Thirsty for Strong Instructional Practice?
Class discussions in which every student participates are a dream for faculty—and sometimes merely a fantasy. We may assume that students who are quiet during discussions are unprepared or disengaged, but another very likely explanation is that they are simply introverted. Many studies put the percentage of introverts in the general population at 30-40%.
Some of our classroom expectations and policies may be geared toward rewarding extroverted behavior and penalizing introverted behavior. For example, the classic way to grade class participation is to award points for speaking in class discussions; this puts introverts at a disadvantage.
Take a SIP of This: Class Discussions
Here are some ideas for creating avenues for introverts to participate in class:
- Before a whole-class discussion, have students work in pairs or small groups to share thoughts. Even if an introvert doesn’t end up sharing in the whole-class discussion, he or she will likely feel more comfortable sharing in the smaller setting, getting the benefit of talking through ideas and giving his or her peers the benefit of hearing his or her ideas.
- After small group discussions, ask for volunteers to share something interesting that a peer said to them. This allows more extroverted class members to give voice to ideas from their more introverted peers.
- Give students the option of writing down questions or comments on index cards to be read by the instructor.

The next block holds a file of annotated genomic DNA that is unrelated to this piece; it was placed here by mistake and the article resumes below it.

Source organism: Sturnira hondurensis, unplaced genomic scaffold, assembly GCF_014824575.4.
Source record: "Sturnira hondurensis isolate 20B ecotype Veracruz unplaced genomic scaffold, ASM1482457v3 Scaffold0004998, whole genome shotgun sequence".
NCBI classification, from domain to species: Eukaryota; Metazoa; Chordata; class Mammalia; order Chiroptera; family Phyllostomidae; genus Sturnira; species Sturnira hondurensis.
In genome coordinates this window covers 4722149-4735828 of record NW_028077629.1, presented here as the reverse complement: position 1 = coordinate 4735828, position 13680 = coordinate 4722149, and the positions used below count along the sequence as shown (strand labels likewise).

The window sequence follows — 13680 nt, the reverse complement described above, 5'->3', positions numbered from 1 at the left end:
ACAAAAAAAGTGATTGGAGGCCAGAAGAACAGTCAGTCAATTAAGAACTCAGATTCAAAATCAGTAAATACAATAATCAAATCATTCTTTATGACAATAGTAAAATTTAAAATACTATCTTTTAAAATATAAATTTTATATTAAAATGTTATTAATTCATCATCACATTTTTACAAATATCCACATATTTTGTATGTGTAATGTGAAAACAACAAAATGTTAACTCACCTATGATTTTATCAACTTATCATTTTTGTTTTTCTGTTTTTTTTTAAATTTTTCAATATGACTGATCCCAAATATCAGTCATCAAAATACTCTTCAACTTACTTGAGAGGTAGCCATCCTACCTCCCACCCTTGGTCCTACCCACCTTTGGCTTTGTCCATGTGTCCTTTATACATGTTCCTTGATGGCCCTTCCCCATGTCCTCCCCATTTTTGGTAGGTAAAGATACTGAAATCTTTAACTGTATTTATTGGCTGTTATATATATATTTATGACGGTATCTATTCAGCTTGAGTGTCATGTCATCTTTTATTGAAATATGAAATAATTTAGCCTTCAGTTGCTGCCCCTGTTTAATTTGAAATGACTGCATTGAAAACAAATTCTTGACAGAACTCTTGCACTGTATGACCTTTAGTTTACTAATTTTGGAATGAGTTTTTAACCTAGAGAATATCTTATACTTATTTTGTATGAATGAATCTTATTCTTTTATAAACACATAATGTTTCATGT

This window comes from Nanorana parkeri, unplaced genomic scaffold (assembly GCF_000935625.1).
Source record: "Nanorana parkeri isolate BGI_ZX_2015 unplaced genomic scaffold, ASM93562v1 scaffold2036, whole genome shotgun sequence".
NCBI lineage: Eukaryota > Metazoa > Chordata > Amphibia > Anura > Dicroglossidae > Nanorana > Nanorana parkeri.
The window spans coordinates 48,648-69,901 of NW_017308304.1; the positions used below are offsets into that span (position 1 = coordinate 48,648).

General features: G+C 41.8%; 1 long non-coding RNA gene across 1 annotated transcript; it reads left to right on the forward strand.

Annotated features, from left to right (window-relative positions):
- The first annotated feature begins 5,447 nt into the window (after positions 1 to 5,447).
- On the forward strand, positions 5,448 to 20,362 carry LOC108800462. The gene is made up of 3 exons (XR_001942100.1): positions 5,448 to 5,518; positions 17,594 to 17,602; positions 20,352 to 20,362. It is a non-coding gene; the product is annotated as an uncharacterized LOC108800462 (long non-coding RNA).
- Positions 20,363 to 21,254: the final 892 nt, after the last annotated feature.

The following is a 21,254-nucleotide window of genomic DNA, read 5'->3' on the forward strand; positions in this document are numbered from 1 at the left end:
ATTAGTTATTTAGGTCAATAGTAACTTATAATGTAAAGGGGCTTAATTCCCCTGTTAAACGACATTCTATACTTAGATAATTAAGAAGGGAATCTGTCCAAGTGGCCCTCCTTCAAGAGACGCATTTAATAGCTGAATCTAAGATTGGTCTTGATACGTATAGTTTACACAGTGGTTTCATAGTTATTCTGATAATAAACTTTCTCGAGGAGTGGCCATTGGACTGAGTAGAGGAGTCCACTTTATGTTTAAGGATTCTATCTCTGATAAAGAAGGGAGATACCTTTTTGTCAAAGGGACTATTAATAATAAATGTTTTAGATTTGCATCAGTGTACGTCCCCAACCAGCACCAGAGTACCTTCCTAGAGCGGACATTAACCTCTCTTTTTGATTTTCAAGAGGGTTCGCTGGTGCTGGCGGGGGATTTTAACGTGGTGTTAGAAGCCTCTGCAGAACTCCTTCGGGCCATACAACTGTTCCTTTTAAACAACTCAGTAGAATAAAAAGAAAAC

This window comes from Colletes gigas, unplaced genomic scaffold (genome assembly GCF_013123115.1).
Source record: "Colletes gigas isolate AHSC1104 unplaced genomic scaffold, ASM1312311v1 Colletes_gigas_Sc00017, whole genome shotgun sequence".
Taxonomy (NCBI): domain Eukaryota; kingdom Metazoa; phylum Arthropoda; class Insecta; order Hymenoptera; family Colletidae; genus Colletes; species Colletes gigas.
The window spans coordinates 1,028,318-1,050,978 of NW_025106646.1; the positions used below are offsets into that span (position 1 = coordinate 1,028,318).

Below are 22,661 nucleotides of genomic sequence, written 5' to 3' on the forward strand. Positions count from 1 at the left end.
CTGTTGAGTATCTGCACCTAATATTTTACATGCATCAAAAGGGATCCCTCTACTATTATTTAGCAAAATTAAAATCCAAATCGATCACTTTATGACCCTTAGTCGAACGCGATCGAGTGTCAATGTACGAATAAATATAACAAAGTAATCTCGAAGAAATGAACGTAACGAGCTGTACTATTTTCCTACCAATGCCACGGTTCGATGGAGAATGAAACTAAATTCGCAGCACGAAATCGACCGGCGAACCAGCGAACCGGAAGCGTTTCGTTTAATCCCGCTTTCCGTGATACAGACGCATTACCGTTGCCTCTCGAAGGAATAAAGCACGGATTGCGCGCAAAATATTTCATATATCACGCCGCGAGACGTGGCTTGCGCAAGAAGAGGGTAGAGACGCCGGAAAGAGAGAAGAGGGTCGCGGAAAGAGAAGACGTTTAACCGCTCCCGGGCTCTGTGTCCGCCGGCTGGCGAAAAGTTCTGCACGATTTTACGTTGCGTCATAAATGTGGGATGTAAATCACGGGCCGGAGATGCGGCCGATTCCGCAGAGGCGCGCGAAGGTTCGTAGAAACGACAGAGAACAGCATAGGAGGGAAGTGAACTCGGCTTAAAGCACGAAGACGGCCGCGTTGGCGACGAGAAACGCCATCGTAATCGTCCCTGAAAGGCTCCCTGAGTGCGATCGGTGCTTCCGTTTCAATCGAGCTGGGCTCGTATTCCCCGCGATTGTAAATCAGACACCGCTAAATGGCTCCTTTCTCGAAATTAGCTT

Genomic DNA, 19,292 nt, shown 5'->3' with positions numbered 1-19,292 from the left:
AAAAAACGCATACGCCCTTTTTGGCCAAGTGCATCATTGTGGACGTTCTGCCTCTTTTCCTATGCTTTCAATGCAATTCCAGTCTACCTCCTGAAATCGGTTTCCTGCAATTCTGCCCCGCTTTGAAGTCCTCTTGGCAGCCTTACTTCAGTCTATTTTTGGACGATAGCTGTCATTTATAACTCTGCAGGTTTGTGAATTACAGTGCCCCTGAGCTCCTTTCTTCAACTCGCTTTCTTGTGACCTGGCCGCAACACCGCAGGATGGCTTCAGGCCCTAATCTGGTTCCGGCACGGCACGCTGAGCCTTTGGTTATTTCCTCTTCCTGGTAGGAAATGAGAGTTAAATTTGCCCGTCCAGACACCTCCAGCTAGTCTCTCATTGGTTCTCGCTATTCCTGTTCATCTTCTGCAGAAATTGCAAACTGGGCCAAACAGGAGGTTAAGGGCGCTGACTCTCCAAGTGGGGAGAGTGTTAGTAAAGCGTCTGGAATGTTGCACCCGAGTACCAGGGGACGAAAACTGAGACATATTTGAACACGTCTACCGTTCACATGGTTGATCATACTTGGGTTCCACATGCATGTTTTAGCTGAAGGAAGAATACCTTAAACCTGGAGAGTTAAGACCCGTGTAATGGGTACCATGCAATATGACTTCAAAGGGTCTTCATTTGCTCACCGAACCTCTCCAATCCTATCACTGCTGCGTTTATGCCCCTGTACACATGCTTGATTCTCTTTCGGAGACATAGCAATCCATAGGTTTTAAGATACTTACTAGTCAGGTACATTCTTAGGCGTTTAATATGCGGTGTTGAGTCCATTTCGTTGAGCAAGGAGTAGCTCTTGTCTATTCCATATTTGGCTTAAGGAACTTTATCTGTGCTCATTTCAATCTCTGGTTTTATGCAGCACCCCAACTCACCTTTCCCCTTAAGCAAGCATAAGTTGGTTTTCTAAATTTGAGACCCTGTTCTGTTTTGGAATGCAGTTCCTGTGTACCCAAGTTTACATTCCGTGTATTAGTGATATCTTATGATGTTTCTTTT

- If you are technologically inclined, consider having a class Twitter hashtag. Introverted students may prefer to tweet their thoughts.
- Using the discussion board in Blackboard for discussions before class gives everyone a chance to share ideas. Then you can begin class discussions by asking people to highlight comments that stood out to them on the discussion board.
Still Thirsty? Take Another SIP of Class Discussion
- Susan Cain’s TED Talk, entitled “The Power of Introverts”: http://www.ted.com/talks/susan_cain_the_power_of_introverts?language=en
- A reasoned argument against “class participation”: http://www.quietrev.com/participation-penalizes-quiet-learners/
- “Keeping Introverts in Mind in Your Active-Learning Classroom” by Nicki Monahan: http://www.facultyfocus.com/articles/teaching-and-learning/keeping-introverts-in-mind-in-your-active-learning-classroom/
- Using Twitter in class discussions: http://www.facultyfocus.com/articles/effective-teaching-strategies/using-twitter-to-facilitate-classroom-discussions/